When I visted the cinema in 2008 I was shown around by Mr. Johan Lesauvage and his crew. It was a very special experience to watch a circular film. There are not many cinemas like it in Europe. I once saw a similar cinema in Disneyland Paris, and also in Poitiers in 1992, but they are closed today I understand. But Arromanches still open, and has even premiered a new film 6. June 2014, called "Normandy's 100 days".
One 35mm panel of "The Price of Freedom". The complete film is stored and projected from a closed cabinet.

From the entrance where you buy your ticket, you are let into the foyer with large displays about the Mulberry Harbour, the film, and WW2. At some point you are let into the circular cinema with nine screens above your head. There is no seating area, it's only standing room for the 250 spectators. The audience gathers gathers around barriers which they can hold on to, to avoid falling when the film starts. When you see the film, your head is turning in all directions, and I assume that can cause some disorientation. Once the film is over, you exit the cinema on the opposite side and directly into the souvenir shop (how convenient) with a spectacular panoramic view of Arromanches and the sea. The souvenir shop sells books, video, models, post cards, flags etc.
Actual sample from Arromanches of a 2-panel clip

Click the image, to see enlargement.

"The Price of Freedom" contains fresh 360 degree footage photographed in Normandy including - I seem to remember - some scenes from Port en Bessin-Huppain, which is also featured in "The Longest Day", by Ken Annakin. The majority of the scenes, however, are original vintage WW2 black and white photography, which has been restored and split up into 2-panel and 3-panel sections. The contemporary scenes are mixed with the black and white material to show the audience then and now scenes. The modern scenes are filmed in 360 degrees, and shows some of the important locations of the invasion, including Point du Hock and the cemetery in Colville. The black and white material looked quite impressive and is very emotional to watch. I don't recall seeing a complete 9-panel black and white scene. "The Price of Freedom" was directed by Dominique Benicheti and runs 18 minutes. It was shown twice an hour, starting 10 min past and 20 minutes before the next hour. The cinema opens around 10 in the morning, and plays the film until around 19 in the evening.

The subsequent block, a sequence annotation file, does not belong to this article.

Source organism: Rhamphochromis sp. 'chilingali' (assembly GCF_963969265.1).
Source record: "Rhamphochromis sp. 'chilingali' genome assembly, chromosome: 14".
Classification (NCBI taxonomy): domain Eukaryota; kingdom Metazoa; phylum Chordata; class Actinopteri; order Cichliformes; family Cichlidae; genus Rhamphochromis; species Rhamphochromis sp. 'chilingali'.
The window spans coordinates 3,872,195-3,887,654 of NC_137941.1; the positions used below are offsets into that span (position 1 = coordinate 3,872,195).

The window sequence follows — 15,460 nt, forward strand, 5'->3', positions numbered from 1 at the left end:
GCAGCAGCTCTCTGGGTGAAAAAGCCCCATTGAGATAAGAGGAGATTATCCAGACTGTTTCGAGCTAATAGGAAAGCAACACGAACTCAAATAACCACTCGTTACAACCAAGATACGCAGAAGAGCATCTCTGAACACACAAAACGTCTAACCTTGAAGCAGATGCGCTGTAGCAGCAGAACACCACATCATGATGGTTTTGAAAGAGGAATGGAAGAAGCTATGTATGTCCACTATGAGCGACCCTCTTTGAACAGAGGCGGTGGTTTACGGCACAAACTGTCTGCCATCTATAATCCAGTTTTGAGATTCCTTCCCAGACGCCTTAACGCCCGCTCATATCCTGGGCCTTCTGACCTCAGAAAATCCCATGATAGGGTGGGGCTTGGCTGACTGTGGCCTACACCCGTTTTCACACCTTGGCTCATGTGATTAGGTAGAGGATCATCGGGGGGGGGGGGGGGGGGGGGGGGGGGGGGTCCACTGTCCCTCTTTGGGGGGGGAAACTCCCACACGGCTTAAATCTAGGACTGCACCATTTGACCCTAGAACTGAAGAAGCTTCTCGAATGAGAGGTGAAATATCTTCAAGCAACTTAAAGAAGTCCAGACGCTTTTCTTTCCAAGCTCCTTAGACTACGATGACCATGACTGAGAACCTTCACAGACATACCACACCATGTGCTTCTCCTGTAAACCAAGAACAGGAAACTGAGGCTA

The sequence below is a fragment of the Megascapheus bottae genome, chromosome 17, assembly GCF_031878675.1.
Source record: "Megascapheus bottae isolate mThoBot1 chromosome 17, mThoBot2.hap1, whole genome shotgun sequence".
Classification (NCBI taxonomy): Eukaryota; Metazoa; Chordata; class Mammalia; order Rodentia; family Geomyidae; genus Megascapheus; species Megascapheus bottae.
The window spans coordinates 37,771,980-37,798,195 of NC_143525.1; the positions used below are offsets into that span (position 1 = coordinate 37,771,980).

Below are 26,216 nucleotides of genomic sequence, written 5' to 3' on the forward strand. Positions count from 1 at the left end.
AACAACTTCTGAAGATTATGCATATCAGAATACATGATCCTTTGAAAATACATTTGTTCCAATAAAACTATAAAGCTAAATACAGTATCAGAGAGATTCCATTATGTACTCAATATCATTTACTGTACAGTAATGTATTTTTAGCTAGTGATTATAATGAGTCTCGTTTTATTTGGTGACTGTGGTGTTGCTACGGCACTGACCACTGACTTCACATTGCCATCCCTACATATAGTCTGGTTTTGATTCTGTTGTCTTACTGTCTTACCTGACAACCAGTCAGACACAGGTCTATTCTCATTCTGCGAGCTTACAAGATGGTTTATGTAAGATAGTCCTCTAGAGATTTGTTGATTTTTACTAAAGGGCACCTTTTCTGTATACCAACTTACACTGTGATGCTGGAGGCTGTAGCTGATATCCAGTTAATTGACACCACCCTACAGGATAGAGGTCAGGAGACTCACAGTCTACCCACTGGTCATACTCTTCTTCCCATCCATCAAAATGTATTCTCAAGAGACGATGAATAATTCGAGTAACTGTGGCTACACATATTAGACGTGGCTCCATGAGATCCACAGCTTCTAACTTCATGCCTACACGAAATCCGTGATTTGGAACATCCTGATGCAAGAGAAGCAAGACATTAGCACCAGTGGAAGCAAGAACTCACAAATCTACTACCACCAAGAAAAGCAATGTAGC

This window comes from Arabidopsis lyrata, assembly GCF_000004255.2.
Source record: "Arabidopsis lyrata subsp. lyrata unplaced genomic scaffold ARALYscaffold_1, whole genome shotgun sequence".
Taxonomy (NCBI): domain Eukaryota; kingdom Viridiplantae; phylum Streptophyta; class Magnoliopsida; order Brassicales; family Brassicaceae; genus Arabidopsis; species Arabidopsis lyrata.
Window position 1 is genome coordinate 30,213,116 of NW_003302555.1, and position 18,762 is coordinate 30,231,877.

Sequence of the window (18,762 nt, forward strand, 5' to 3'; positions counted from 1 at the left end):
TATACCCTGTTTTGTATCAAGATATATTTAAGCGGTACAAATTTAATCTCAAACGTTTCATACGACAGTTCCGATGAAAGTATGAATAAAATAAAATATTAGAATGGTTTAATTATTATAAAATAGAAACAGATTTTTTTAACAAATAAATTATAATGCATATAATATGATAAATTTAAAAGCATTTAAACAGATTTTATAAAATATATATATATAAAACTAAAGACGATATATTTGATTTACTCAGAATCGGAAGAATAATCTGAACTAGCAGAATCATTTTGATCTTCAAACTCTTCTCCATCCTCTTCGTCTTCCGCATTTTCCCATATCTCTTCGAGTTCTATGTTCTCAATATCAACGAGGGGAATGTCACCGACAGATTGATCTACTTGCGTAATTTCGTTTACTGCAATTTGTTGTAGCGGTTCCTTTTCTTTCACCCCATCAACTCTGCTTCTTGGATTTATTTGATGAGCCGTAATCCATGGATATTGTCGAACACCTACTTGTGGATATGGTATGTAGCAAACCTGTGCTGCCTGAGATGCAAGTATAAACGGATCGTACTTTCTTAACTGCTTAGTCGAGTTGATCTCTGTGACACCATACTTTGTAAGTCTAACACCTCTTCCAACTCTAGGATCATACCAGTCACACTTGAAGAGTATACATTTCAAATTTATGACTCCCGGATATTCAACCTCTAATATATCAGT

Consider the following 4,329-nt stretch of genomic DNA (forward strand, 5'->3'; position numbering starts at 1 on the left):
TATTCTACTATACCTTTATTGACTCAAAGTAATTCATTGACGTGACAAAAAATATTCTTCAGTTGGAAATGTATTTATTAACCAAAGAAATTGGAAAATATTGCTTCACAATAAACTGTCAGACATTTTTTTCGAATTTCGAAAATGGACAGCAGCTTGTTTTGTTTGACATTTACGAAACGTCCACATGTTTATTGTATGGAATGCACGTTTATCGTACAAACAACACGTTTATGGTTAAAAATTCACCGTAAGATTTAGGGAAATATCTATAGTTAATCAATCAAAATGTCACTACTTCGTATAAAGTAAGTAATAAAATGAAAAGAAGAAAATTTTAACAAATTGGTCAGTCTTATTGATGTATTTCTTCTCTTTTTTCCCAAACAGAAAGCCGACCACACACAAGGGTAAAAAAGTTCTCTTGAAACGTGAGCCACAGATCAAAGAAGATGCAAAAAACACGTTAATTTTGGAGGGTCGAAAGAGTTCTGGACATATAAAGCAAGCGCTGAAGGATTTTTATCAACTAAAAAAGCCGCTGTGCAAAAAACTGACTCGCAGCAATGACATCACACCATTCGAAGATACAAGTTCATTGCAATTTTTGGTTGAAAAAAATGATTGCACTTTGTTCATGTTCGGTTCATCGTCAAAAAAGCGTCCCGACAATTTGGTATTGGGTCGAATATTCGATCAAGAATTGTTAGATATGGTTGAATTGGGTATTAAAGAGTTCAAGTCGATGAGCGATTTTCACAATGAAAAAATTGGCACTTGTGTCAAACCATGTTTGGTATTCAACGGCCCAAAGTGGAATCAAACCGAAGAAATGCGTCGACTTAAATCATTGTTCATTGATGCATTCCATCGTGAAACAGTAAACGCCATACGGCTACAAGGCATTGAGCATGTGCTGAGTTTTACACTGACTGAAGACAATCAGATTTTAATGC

"The Price of Freedom" being projected from a Simplex 35 machine. One of nine.

The cinema have 9 screens which are divided by a narrow slit which allows the projectors to project across the room onto the screen on the opposite side of the cinema. I don't recall it being a distraction seeing the light beams, on the contrary, I was excited to experience this marvel of projection technique. I regret having seen the film only once while I was there, but I was trying to absorb the technique, rather than the film.
"The Price of Freedom" end titles with "CircOrama" logo on one of the nine screens.

Upstairs in the the projection room there were nine Simplex 35 machines, and behind every machine a large endless-loop cabinet for the film. The film on 9 projectors ran completely automated, with a supervisor, overseeing the system. The sound was played digitally in synch with the full frame 35mm.
Visiting Normandy is very nice, the people are great, the country side is fantastic, and the scenery spectacular and it's not difficult to reach. Access to Arromanches is mainly by car from nearby Caen or Bayeux or directly from Paris by road and train. You can take the train from Gare St. Lazare in Paris to Caen or Bayeux. The journey takes about 2˝ hour.

We spent a week in Normandy seeing all the sights, including Pointe du Hoc, the cemetery in Colville, and many of the locations featured in "The Longest Day". I recommend going to Normandy, feel the touch of history and pay your respect to the heroes who died on the beaches in 1944.

Thanks to Johan Lesauvage, Gilles Launay and the staff for showing us around in July 2008.
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Updated 07-01-21